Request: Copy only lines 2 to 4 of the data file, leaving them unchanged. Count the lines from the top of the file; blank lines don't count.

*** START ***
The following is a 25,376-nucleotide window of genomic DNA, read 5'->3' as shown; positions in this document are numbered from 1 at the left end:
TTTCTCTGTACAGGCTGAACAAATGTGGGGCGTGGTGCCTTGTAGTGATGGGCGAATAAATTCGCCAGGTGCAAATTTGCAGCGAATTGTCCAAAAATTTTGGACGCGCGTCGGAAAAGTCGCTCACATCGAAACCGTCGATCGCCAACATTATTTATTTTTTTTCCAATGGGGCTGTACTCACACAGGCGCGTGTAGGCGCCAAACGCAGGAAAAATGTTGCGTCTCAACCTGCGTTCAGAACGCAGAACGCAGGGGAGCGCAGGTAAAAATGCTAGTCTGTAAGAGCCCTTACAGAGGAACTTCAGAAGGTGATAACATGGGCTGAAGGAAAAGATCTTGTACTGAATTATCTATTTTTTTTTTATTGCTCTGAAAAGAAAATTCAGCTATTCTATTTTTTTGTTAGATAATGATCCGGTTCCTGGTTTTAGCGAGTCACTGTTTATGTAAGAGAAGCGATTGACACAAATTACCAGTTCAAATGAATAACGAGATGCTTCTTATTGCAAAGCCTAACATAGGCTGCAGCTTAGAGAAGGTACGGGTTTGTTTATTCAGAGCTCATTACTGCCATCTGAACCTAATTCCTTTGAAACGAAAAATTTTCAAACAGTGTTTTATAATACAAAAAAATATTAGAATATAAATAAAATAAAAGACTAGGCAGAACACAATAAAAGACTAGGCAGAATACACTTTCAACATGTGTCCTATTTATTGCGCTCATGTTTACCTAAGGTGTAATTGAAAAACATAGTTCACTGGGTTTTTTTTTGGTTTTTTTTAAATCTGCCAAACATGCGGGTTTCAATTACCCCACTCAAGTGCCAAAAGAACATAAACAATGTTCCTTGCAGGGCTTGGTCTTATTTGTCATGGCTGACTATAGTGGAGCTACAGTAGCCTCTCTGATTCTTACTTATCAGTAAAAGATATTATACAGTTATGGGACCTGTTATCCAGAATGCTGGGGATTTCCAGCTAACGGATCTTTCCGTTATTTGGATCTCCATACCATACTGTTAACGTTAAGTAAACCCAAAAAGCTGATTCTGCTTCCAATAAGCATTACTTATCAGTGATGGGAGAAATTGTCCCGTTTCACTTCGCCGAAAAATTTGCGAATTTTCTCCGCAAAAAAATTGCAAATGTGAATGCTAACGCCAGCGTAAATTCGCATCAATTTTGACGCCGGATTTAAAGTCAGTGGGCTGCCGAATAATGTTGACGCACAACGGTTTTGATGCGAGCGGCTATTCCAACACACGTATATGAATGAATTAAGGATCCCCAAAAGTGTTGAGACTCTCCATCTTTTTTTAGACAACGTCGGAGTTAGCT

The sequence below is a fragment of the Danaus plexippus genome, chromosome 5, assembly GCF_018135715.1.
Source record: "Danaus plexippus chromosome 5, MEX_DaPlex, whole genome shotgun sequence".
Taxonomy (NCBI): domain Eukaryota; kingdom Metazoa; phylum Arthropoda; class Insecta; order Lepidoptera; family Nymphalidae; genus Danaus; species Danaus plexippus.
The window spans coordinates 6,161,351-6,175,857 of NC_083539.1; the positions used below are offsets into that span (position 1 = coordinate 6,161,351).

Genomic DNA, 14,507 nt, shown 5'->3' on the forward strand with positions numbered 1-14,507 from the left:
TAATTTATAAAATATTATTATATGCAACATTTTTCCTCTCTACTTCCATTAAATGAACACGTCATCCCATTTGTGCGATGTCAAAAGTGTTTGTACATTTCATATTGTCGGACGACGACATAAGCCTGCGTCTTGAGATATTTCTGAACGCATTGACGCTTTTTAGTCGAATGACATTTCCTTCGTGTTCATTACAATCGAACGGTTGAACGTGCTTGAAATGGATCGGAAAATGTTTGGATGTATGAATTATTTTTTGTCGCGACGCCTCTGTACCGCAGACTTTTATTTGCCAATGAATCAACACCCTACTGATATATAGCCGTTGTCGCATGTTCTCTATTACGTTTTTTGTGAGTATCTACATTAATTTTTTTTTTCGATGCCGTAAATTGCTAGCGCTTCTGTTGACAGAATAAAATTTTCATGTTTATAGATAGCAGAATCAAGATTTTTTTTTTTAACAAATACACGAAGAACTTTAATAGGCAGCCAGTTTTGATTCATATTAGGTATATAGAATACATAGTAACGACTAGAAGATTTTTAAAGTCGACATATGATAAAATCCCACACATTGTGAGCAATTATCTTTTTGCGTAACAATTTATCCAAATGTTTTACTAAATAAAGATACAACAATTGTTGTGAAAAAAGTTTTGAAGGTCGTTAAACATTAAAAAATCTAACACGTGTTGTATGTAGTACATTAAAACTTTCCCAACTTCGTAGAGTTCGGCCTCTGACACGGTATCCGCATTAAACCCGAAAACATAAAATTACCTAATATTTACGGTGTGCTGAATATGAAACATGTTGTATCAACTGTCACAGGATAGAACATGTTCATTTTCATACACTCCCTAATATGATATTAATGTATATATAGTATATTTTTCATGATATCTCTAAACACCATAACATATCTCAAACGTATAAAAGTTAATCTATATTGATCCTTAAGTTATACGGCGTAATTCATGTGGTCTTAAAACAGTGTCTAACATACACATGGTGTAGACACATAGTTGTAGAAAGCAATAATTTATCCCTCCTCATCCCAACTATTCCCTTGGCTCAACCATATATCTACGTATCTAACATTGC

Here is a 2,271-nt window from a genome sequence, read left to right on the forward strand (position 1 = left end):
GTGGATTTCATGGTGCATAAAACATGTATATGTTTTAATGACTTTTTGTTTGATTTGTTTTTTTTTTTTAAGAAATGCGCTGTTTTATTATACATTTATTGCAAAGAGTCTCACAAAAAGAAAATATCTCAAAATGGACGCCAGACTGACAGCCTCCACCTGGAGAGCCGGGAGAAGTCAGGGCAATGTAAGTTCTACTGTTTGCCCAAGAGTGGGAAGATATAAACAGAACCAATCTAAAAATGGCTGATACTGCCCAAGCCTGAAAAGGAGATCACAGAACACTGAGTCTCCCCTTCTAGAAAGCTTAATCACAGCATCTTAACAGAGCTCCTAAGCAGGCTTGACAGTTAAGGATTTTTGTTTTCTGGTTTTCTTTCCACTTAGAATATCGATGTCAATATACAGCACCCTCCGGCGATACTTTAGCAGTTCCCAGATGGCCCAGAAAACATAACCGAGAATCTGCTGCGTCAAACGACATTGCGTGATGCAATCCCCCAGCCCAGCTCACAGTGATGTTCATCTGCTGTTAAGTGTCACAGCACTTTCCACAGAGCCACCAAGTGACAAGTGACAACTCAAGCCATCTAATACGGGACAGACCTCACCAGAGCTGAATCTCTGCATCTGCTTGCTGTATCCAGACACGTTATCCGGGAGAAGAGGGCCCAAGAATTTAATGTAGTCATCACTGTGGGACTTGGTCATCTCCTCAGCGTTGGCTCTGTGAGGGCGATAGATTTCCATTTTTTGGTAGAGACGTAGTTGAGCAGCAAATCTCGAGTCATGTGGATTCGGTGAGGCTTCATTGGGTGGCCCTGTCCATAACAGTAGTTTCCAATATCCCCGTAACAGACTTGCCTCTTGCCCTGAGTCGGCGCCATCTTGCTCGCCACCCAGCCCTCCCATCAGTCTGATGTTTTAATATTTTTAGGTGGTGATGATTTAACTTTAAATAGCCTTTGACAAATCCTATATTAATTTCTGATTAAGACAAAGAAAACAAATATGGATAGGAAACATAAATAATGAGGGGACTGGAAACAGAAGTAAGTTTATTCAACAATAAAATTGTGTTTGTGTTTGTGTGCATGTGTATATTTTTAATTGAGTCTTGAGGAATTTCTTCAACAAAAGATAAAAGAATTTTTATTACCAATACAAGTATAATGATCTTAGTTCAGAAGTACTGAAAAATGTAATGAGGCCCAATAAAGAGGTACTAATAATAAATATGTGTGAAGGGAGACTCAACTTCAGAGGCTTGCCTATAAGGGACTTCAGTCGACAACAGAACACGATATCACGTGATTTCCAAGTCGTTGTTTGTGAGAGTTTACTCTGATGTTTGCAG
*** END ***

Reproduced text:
TTTCTCTGTACAGGCTGAACAAATGTGGGGCGTGGTGCCTTGTAGTGATGGGCGAATAAATTCGCCAGGTGCAAATTTGCAGCGAATTGTCCAAAAATTTTGGACGCGCGTCGGAAAAGTCGCTCACATCGAAACCGTCGATCGCCAACATTATTTATTTTTTTTCCAATGGGGCTGTACTCACACAGGCGCGTGTAGGCGCCAAACGCAGGAAAAATGTTGCGTCTCAACCTGCGTTCAGAACGCAGAACGCAGGGGAGCGCAGGTAAAAATGCTAGTCTGTAAGAGCCCTTACAGAGGAACTTCAGAAGGTGATAACATGGGCTGAAGGAAAAGATCTTGTACTGAATTATCTATTTTTTTTTTATTGCTCTGAAAAGAAAATTCAGCTATTCTATTTTTTTGTTAGATAATGATCCGGTTCCTGGTTTTAGCGAGTCACTGTTTATGTAAGAGAAGCGATTGACACAAATTACCAGTTCAAATGAATAACGAGATGCTTCTTATTGCAAAGCCTAACATAGGCTGCAGCTTAGAGAAGGTACGGGTTTGTTTATTCAGAGCTCATTACTGCCATCTGAACCTAATTCCTTTGAAACGAAAAATTTTCAAACAGTGTTTTATAATACAAAAAAATATTAGAATATAAATAAAATAAAAGACTAGGCAGAACACAATAAAAGACTAGGCAGAATACACTTTCAACATGTGTCCTATTTATTGCGCTCATGTTTACCTAAGGTGTAATTGAAAAACATAGTTCACTGGGTTTTTTTTTGGTTTTTTTTAAATCTGCCAAACATGCGGGTTTCAATTACCCCACTCAAGTGCCAAAAGAACATAAACAATGTTCCTTGCAGGGCTTGGTCTTATTTGTCATGGCTGACTATAGTGGAGCTACAGTAGCCTCTCTGATTCTTACTTATCAGTAAAAGATATTATACAGTTATGGGACCTGTTATCCAGAATGCTGGGGATTTCCAGCTAACGGATCTTTCCGTTATTTGGATCTCCATACCATACTGTTAACGTTAAGTAAACCCAAAAAGCTGATTCTGCTTCCAATAAGCATTACTTATCAGTGATGGGAGAAATTGTCCCGTTTCACTTCGCCGAAAAATTTGCGAATTTTCTCCGCAAAAAAATTGCAAATGTGAATGCTAACGCCAGCGTAAATTCGCATCAATTTTGACGCCGGATTTAAAGTCAGTGGGCTGCCGAATAATGTTGACGCACAACGGTTTTGATGCGAGCGGCTATTCCAACACACGTATATGAATGAATTAAGGATCCCCAAAAGTGTTGAGACTCTCCATCTTTTTTTAGACAACGTCGGAGTTAGCT

The sequence below is a fragment of the Danaus plexippus genome, chromosome 5, assembly GCF_018135715.1.
Source record: "Danaus plexippus chromosome 5, MEX_DaPlex, whole genome shotgun sequence".